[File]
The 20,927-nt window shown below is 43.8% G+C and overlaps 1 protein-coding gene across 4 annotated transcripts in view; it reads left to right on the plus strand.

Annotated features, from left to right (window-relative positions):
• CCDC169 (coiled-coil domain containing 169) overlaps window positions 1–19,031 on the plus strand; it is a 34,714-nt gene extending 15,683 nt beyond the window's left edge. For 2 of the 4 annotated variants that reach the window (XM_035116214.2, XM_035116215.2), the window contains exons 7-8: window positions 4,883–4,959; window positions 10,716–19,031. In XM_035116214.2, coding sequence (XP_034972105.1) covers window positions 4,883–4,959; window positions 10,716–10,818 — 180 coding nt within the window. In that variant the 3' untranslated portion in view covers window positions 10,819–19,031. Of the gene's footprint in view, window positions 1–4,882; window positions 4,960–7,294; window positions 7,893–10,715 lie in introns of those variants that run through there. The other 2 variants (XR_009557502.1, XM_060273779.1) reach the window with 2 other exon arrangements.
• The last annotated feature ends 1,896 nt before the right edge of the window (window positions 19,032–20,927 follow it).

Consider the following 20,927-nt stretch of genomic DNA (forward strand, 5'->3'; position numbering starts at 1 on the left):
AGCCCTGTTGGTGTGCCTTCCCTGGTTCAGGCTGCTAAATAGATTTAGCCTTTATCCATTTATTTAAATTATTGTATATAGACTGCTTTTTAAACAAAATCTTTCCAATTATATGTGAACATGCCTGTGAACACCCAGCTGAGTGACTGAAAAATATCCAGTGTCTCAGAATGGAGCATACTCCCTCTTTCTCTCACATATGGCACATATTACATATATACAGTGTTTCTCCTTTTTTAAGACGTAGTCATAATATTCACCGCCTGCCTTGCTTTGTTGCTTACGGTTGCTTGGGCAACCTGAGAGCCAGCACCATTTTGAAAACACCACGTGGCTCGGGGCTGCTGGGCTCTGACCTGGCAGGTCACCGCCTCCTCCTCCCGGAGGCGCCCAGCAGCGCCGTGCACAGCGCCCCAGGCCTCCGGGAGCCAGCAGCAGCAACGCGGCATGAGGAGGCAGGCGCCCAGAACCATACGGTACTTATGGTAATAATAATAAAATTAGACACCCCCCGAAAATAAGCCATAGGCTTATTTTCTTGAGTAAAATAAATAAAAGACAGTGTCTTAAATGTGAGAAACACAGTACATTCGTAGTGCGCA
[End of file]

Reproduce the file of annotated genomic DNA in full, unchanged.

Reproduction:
The 20,927-nt window shown below is 43.8% G+C and overlaps 1 protein-coding gene across 4 annotated transcripts in view; it reads left to right on the plus strand.

Annotated features, from left to right (window-relative positions):
• CCDC169 (coiled-coil domain containing 169) overlaps window positions 1–19,031 on the plus strand; it is a 34,714-nt gene extending 15,683 nt beyond the window's left edge. For 2 of the 4 annotated variants that reach the window (XM_035116214.2, XM_035116215.2), the window contains exons 7-8: window positions 4,883–4,959; window positions 10,716–19,031. In XM_035116214.2, coding sequence (XP_034972105.1) covers window positions 4,883–4,959; window positions 10,716–10,818 — 180 coding nt within the window. In that variant the 3' untranslated portion in view covers window positions 10,819–19,031. Of the gene's footprint in view, window positions 1–4,882; window positions 4,960–7,294; window positions 7,893–10,715 lie in introns of those variants that run through there. The other 2 variants (XR_009557502.1, XM_060273779.1) reach the window with 2 other exon arrangements.
• The last annotated feature ends 1,896 nt before the right edge of the window (window positions 19,032–20,927 follow it).

Consider the following 20,927-nt stretch of genomic DNA (forward strand, 5'->3'; position numbering starts at 1 on the left):
AGCCCTGTTGGTGTGCCTTCCCTGGTTCAGGCTGCTAAATAGATTTAGCCTTTATCCATTTATTTAAATTATTGTATATAGACTGCTTTTTAAACAAAATCTTTCCAATTATATGTGAACATGCCTGTGAACACCCAGCTGAGTGACTGAAAAATATCCAGTGTCTCAGAATGGAGCATACTCCCTCTTTCTCTCACATATGGCACATATTACATATATACAGTGTTTCTCCTTTTTTAAGACGTAGTCATAATATTCACCGCCTGCCTTGCTTTGTTGCTTACGGTTGCTTGGGCAACCTGAGAGCCAGCACCATTTTGAAAACACCACGTGGCTCGGGGCTGCTGGGCTCTGACCTGGCAGGTCACCGCCTCCTCCTCCCGGAGGCGCCCAGCAGCGCCGTGCACAGCGCCCCAGGCCTCCGGGAGCCAGCAGCAGCAACGCGGCATGAGGAGGCAGGCGCCCAGAACCATACGGTACTTATGGTAATAATAATAAAATTAGACACCCCCCGAAAATAAGCCATAGGCTTATTTTCTTGAGTAAAATAAATAAAAGACAGTGTCTTAAATGTGAGAAACACAGTACATTCGTAGTGCGCA